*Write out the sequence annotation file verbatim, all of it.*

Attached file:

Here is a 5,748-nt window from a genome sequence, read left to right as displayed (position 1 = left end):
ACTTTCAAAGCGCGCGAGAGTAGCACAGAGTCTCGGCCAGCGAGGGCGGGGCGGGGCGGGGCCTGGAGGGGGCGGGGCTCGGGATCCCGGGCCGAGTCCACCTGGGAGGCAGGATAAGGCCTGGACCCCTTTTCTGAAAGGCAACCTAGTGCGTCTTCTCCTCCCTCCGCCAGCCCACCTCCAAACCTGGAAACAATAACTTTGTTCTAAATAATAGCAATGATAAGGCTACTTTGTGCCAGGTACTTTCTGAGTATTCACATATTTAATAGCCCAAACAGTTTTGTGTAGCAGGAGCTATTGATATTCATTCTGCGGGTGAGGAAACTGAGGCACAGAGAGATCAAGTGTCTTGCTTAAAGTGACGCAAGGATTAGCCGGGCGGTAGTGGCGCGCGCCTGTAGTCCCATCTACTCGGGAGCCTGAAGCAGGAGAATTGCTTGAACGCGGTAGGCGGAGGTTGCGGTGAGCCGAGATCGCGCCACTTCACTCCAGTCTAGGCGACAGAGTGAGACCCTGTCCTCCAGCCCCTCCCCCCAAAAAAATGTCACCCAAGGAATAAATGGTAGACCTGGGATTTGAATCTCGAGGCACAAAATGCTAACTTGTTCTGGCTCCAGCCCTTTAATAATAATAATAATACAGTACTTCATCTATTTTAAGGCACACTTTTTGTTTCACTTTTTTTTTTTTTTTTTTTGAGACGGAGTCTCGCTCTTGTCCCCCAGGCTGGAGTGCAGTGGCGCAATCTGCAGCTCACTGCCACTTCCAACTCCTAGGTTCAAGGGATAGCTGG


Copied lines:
Here is a 5,748-nt window from a genome sequence, read left to right as displayed (position 1 = left end):
ACTTTCAAAGCGCGCGAGAGTAGCACAGAGTCTCGGCCAGCGAGGGCGGGGCGGGGCGGGGCCTGGAGGGGGCGGGGCTCGGGATCCCGGGCCGAGTCCACCTGGGAGGCAGGATAAGGCCTGGACCCCTTTTCTGAAAGGCAACCTAGTGCGTCTTCTCCTCCCTCCGCCAGCCCACCTCCAAACCTGGAAACAATAACTTTGTTCTAAATAATAGCAATGATAAGGCTACTTTGTGCCAGGTACTTTCTGAGTATTCACATATTTAATAGCCCAAACAGTTTTGTGTAGCAGGAGCTATTGATATTCATTCTGCGGGTGAGGAAACTGAGGCACAGAGAGATCAAGTGTCTTGCTTAAAGTGACGCAAGGATTAGCCGGGCGGTAGTGGCGCGCGCCTGTAGTCCCATCTACTCGGGAGCCTGAAGCAGGAGAATTGCTTGAACGCGGTAGGCGGAGGTTGCGGTGAGCCGAGATCGCGCCACTTCACTCCAGTCTAGGCGACAGAGTGAGACCCTGTCCTCCAGCCCCTCCCCCCAAAAAAATGTCACCCAAGGAATAAATGGTAGACCTGGGATTTGAATCTCGAGGCACAAAATGCTAACTTGTTCTGGCTCCAGCCCTTTAATAATAATAATAATACAGTACTTCATCTATTTTAAGGCACACTTTTTGTTTCACTTTTTTTTTTTTTTTTTTTGAGACGGAGTCTCGCTCTTGTCCCCCAGGCTGGAGTGCAGTGGCGCAATCTGCAGCTCACTGCCACTTCCAACTCCTAGGTTCAAGGGATAGCTGG